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Glaviano v. JPMorgan Chase Bank, N.A.

United States District Court, District Circuit

December 27, 2013

FRANK GLAVIANO, et al., Plaintiffs,
JP MORGAN CHASE BANK, N.A., et al., Defendants.


ROSEMARY M. COLLYER United States District Judge

Plaintiffs Frank and Pauline Glaviano, proceeding pro se, filed a Complaint challenging the foreclosure of their property located at 1528 Vandagriff Way, Corona, CA 92883-7653. See Compl. [Dkt. 1]; id., Ex. 1 (Deed of Trust) [Dkt. 1-1]; id., Ex. 3 (Notice of Trustee’s Sale) [Dkt. 1-1]. They sued JP Morgan Chase Bank, N.A.; EMC Mortgage Corporation; Ameriquest Mortgage Company; and The Bank of New York Mellon (collectively, Defendants). Plaintiffs allege that Defendants do not have “possession of the note” or a “documented property interest in the Note and Mortgage or Deed of Trust, ” Compl. at 4, that the “Deed of Trust is void and ineffective due to fraud, ” and that the Trustee’s foreclosure sale is “void because the alleged beneficiary . . . never had standing to substitute the trustee, ” id. at 6-7. They further claim that the sale of their property at a foreclosure sale violates their due process rights under the U.S. Constitution. Id. at 59.[1] Based on these allegations, Plaintiffs seek an injunction against the foreclosure sale. See Mot. for Injunction [Dkt. 2]; Compl. at 59-60 (seeking a cease and desist order). Because this Court lacks jurisdiction, the case must be dismissed.

Even though pro se complaints are construed liberally, see Haines v. Kerner, 404 U.S. 519, 520 (1972) and United States v. Byfield, 391 F.3d 277, 281 (D.C. Cir. 2004), this Court must have jurisdiction in order to adjudicate a claim. A complaint can be dismissed under Federal Rule of Civil Procedure 12(b)(1) for lack of subject matter jurisdiction, which may be done by a court sua sponte at any time. Fed.R.Civ.P. 12(h)(3); see, e.g., Jerez v. Republic of Cuba, 777 F.Supp.2d 6, 15 (D.D.C. 2011). When determining whether a case should be dismissed for lack of jurisdiction under Rule 12(b)(1), a court reviews the complaint liberally, granting the plaintiff the benefit of all inferences that can be derived from the facts alleged. Barr v. Clinton, 370 F.3d 1196, 1199 (D.C. Cir. 2004). Nevertheless, “the Court need not accept factual inferences drawn by plaintiffs if those inferences are not supported by facts alleged in the complaint, nor must the Court accept plaintiff’s legal conclusions.” Speelman v. United States, 461 F.Supp.2d 71, 73 (D.D.C. 2006). Further, in deciding whether it has jurisdiction, a court may consider materials outside the pleadings. Settles v. U.S. Parole Comm’n, 429 F.3d 1098, 1107 (D.C. Cir. 2005). No action of the parties can confer subject matter jurisdiction on a federal court because subject matter jurisdiction is an Article III and statutory requirement. Akinseye v. Dist. of Columbia, 339 F.3d 970, 971 (D.C. Cir. 2003). The party claiming subject matter jurisdiction bears the burden of demonstrating that such jurisdiction exists. Khadr v. United States, 529 F.3d 1112, 1115 (D.C. Cir. 2008).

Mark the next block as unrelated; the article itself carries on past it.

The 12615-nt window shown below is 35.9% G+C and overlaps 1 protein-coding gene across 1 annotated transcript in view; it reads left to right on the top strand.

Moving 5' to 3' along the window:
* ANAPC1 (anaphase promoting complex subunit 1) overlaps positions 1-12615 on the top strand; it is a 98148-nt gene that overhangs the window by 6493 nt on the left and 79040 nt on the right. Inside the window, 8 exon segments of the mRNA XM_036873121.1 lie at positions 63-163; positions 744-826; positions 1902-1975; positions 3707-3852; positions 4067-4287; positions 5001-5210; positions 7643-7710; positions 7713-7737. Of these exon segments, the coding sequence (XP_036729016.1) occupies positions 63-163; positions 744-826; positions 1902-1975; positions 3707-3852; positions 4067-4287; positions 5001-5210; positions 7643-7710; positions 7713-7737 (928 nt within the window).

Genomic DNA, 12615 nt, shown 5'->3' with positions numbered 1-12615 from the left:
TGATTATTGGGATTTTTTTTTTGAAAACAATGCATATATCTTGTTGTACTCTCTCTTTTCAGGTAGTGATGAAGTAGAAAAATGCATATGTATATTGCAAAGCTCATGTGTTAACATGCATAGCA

Under the Rooker-Feldman abstention doctrine, the Court lacks jurisdiction to hear what amounts to the Plaintiffs’ challenge to decisions of California state courts. This doctrine, named for Rooker v. Fidelity Trust Co., 263 U.S. 413 (1923) and District of Columbia Court of Appeals v. Feldman, 460 U.S. 462 (1983), provides that a federal district court has no jurisdiction over actions which essentially seek “appellate review of the state judgment in a United States district court, based on the losing party’s claim that the state judgment itself violates the loser’s federal rights.” Johnson v. De Grandy, 512 U.S. 997, 1005–06 (1994); see also Gray v. Poole, 275 F.3d 1113, 1119 (D.C. Cir. 2002) (Rooker-Feldman prohibits federal courts from “hearing cases that amount to the functional equivalent of an appeal from a state court”). Federal district courts do not have the “authority to review final judgments of a state court in judicial proceedings, ” Feldman, 460 U.S. at 482, or to decide federal constitutional claims that are so “inextricably intertwined with the state court decision that the district court is in essence being called upon to review the state-court decision.” Id. at 483.

In a case similar to the one at hand, Tremel v. Bierman & Geesing, LLC, 251 F.Supp.2d 40 (D.D.C. 2003), the plaintiff was a mortgagor who challenged a state court’s decision to ratify the foreclosure sale of his residence. He sought possession of his residence and damages, alleging a due process violation, fraud, and discrimination. Tremel, 251 F.Supp.2d at 46 n.8. Since the plaintiff sought the equivalent of appellate review of state court rulings, the district court dismissed the suit for lack of jurisdiction under Rooker-Feldman. Id. at 45–46. Plaintiffs here also ask the federal district court to review state court rulings. As in Tremel, this Court lacks jurisdiction to do so under Rooker-Feldman.

Accordingly, the Complaint will be dismissed for lack of jurisdiction and the motion for injunction will be denied as moot due to dismissal of the case. A memorializing Order accompanies this Opinion.

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